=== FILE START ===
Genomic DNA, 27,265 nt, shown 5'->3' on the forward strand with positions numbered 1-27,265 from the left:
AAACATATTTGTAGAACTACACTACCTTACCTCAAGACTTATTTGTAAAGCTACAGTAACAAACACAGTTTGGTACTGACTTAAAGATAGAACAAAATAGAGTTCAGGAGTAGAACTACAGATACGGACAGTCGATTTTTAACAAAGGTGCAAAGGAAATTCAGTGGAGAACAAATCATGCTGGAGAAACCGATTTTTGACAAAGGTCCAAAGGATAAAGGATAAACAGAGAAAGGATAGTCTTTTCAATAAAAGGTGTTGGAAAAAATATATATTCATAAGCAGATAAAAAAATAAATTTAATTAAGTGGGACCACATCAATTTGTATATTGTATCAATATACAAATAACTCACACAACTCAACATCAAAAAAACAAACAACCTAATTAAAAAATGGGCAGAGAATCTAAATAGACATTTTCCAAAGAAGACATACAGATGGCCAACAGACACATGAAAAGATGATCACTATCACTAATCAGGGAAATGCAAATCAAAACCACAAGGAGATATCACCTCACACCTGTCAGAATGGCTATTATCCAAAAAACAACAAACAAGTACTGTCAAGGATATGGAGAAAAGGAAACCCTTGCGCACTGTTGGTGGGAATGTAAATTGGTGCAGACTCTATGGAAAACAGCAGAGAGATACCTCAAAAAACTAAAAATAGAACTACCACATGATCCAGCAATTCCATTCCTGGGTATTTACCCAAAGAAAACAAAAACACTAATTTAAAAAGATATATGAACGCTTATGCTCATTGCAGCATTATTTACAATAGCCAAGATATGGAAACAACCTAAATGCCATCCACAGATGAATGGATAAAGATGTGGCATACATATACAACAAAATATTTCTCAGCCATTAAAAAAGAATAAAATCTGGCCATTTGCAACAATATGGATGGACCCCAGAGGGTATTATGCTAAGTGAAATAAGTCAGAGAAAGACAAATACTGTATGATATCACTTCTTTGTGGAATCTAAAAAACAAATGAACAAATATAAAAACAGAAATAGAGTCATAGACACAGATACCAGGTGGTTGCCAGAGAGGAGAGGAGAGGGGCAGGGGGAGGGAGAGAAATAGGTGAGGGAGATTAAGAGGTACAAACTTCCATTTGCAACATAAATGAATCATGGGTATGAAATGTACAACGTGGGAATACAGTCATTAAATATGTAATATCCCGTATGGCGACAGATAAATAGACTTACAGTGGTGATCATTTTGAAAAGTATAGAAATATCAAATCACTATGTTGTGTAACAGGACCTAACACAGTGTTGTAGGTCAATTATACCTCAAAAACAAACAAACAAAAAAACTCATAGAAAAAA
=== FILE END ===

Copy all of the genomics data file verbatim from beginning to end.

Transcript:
Genomic DNA, 27,265 nt, shown 5'->3' on the forward strand with positions numbered 1-27,265 from the left:
AAACATATTTGTAGAACTACACTACCTTACCTCAAGACTTATTTGTAAAGCTACAGTAACAAACACAGTTTGGTACTGACTTAAAGATAGAACAAAATAGAGTTCAGGAGTAGAACTACAGATACGGACAGTCGATTTTTAACAAAGGTGCAAAGGAAATTCAGTGGAGAACAAATCATGCTGGAGAAACCGATTTTTGACAAAGGTCCAAAGGATAAAGGATAAACAGAGAAAGGATAGTCTTTTCAATAAAAGGTGTTGGAAAAAATATATATTCATAAGCAGATAAAAAAATAAATTTAATTAAGTGGGACCACATCAATTTGTATATTGTATCAATATACAAATAACTCACACAACTCAACATCAAAAAAACAAACAACCTAATTAAAAAATGGGCAGAGAATCTAAATAGACATTTTCCAAAGAAGACATACAGATGGCCAACAGACACATGAAAAGATGATCACTATCACTAATCAGGGAAATGCAAATCAAAACCACAAGGAGATATCACCTCACACCTGTCAGAATGGCTATTATCCAAAAAACAACAAACAAGTACTGTCAAGGATATGGAGAAAAGGAAACCCTTGCGCACTGTTGGTGGGAATGTAAATTGGTGCAGACTCTATGGAAAACAGCAGAGAGATACCTCAAAAAACTAAAAATAGAACTACCACATGATCCAGCAATTCCATTCCTGGGTATTTACCCAAAGAAAACAAAAACACTAATTTAAAAAGATATATGAACGCTTATGCTCATTGCAGCATTATTTACAATAGCCAAGATATGGAAACAACCTAAATGCCATCCACAGATGAATGGATAAAGATGTGGCATACATATACAACAAAATATTTCTCAGCCATTAAAAAAGAATAAAATCTGGCCATTTGCAACAATATGGATGGACCCCAGAGGGTATTATGCTAAGTGAAATAAGTCAGAGAAAGACAAATACTGTATGATATCACTTCTTTGTGGAATCTAAAAAACAAATGAACAAATATAAAAACAGAAATAGAGTCATAGACACAGATACCAGGTGGTTGCCAGAGAGGAGAGGAGAGGGGCAGGGGGAGGGAGAGAAATAGGTGAGGGAGATTAAGAGGTACAAACTTCCATTTGCAACATAAATGAATCATGGGTATGAAATGTACAACGTGGGAATACAGTCATTAAATATGTAATATCCCGTATGGCGACAGATAAATAGACTTACAGTGGTGATCATTTTGAAAAGTATAGAAATATCAAATCACTATGTTGTGTAACAGGACCTAACACAGTGTTGTAGGTCAATTATACCTCAAAAACAAACAAACAAAAAAACTCATAGAAAAAA